Monday, Nov. 19, 2012 | 10:01 p.m.
It always started with a bare stage, a bar stool, two bottles of water and a guitar. It ended after three years of sellout concerts with country king Garth Brooks saying, “I am the boss after 184 shows.” He sang “Friends in Low Places” for the final time of the run, threw his black baseball cap in the air and lay the guitar flat on the floor.
It was a poignant -- and fitting -- final moment of the closing show as he walked offstage arm-in-arm hugging and kissing his wife Trisha Yearwood. In between, as has been the case of every solo show he’s played at Encore Theater in the Wynn, was two hours of extraordinary storytelling, memorable songs, music and laughter. No theatrics. No stunts or special effects. No big backing orchestra or sexy singers and dancers. No overpowering psychedelic sets.
Just plain and simple down-home country. All so intimate you honestly believe that you were in his living room at home watching him plot a new tune. Purity at its finest, and every time the reaction has been a string of standing ovations.
This past Saturday’s closer was different. Still phenomenal and brilliant, but the joy was mixed with sadness. Anticipation tinged with gloom that Garth was pulling up stakes. But it was even better than imagined. This is no ordinary feat; it is the mark of a superstar. To walk on a naked stage without a script and hold 1,500 people spellbound as you play your favorite music takes courage.
Garth admitted that he had no idea from show to show what he would do or sing until he walked out into the spotlight. To pull that off for 184 shows without criticism or disappointment of any kind is herculean; to succeed with praise and admiration is beyond remarkable.
Garth told me: “People always ask what we are going to do now. All I can tell you is we still have a junior in high school, and we have two in college now. We still have another couple years, so we are going to finish our job as parents. And then after, we get the youngest [Allie] off to college, we will see if there is a place for us, maybe, back in the industry. When we become empty nesters, well, my youngest graduates in May of 2014. So, we become empty nesters right around then, and who knows.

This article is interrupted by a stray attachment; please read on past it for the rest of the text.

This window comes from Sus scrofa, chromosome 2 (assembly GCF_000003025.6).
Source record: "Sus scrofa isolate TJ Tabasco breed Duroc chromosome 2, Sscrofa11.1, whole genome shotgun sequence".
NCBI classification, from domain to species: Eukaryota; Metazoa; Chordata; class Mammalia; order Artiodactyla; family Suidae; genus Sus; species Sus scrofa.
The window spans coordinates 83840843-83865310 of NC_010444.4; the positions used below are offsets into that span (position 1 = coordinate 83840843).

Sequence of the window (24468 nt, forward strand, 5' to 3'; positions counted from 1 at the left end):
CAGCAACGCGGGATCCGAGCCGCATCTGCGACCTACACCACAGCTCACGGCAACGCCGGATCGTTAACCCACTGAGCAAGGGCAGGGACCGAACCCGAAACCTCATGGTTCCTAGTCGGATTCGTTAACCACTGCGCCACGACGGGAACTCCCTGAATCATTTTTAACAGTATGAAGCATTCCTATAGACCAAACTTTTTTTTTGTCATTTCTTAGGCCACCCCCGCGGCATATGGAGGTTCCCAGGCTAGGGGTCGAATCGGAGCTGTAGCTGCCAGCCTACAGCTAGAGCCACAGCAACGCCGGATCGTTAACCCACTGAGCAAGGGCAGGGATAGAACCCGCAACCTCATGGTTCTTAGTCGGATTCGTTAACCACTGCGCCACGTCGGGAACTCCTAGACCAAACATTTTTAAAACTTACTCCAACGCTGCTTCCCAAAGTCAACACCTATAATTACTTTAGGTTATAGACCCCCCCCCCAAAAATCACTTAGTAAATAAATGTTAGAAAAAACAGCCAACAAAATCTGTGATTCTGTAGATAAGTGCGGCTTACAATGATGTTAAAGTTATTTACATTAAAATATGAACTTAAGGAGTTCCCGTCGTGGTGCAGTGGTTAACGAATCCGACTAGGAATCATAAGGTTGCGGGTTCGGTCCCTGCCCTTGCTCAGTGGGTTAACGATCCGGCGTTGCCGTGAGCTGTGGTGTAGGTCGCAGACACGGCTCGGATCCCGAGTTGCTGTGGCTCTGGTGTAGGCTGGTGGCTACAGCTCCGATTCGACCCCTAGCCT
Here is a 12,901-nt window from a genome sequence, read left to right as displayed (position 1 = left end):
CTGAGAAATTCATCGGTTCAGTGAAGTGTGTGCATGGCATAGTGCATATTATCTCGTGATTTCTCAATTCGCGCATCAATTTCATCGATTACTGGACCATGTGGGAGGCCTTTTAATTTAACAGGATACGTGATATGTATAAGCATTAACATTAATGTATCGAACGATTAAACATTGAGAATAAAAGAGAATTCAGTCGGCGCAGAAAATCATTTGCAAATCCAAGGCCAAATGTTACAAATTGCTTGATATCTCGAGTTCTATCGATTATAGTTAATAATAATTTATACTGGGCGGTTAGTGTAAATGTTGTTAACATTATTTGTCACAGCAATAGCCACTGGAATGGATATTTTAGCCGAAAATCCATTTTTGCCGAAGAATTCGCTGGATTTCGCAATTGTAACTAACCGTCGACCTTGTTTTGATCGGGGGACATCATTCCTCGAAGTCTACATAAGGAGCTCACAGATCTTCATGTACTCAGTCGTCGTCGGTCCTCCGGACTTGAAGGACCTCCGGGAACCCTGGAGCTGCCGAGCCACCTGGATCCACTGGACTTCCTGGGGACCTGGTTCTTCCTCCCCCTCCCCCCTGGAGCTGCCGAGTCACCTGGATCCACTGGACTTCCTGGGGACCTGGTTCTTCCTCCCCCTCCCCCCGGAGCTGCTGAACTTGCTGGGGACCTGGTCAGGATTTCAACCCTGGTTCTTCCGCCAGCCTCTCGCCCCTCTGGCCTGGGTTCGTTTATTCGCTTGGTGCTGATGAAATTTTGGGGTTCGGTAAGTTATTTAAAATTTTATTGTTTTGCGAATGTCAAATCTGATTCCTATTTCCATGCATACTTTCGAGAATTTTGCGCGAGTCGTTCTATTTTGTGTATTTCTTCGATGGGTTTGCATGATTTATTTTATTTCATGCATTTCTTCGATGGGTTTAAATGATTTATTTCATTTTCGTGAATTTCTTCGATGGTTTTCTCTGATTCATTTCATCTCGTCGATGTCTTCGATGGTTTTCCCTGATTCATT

“Our business, as you know, this business is very fickle, so there might not be a hole for us. But if there is, I would love to tour again for the first time ever without guilt from being away from either my spouse or my children. Now my children are off doing their own thing, and my spouse is with me. You know we’re together on tour, so I think that would be all the fun things.”
Garth loves the one-man show format, but I think he hankers for the big crowds of fans who have been waiting patiently for him since his self-imposed retirement in 2001. He’ll be back at the Wynn to record his one-man show as a TV special, with Oscar-winning director Martin Scorsese possibly staging it. He may even take up hotel tycoon Steve Wynn on his offer to return any time he wants if he feels the urge to entertain at the hotel again. He’ll be home in Tulsa, Okla., for a while, and then in early 2014 start work for six months on the vision of a touring show that could go out that fall.
Playing to thousands in arenas and stadiums will be a far cry from the intimacy of the 1,500 who heard him in reverential silence Saturday night into Sunday morning at the final show. The beginning of his musical journey paid tribute to Merle Haggard and George Jones. He said that his life was so influenced by James Taylor that he named daughter Taylor after him. He referenced Simon and Garfunkel, described Elton John as the most musical genius and played “Thunder Rolls” to prove it. He confessed that he’d loved Trisha before they even met. He said that he still wants to be George Strait when he grows up.
The former bouncer from the Tumbleweed nightclub in Stillwater, Okla., went on to break records for bestselling albums and concerts and a month ago was inducted into the Country Music Hall of Fame. But as he’s the first to tell you, he remembers everything engrained in him by two remarkable parents.
“Dad ran everything, but mom was a pistol,” he explained. “She was tiny, just 80 pounds. She’d drive a mint green Chevy Chevelle and was just getting started at 75 mph in third gear! She’d take it up to 95 without seatbelts, and I’d be singing ‘American Pie’ out of the window. I was the last of six kids -- that will screw anybody up, but it’s humbling to know you will leave with the truth.”
Garth told his audience that the sound of Encore Theater was the finest of anywhere he’d played over the years, and his voice was pitch perfect whether or not he was strumming his guitar. “I’ve never played any place like it. It was built purely for sound. It can get so quiet in there, you can hear yourself think while you’re doing songs. Then with the audience, it can get so loud, you can’t hear yourself sing.
I congratulated Garth and Trisha after the show and reminded them that their seventh anniversary is just around the corner: Dec. 10. He summed up the experience: “You’ve seen it from the beginning. The show changed subtlely over the years just like I did. It worked out a lot better than I ever thought it would. Just me and the guitar and a ride in a wonderful spirit. Nobody was happier to be in that room than me.”
Robin Leach has been a journalist for more than 50 years and has spent the past decade giving readers the inside scoop on Las Vegas, the world’s premier platinum playground.
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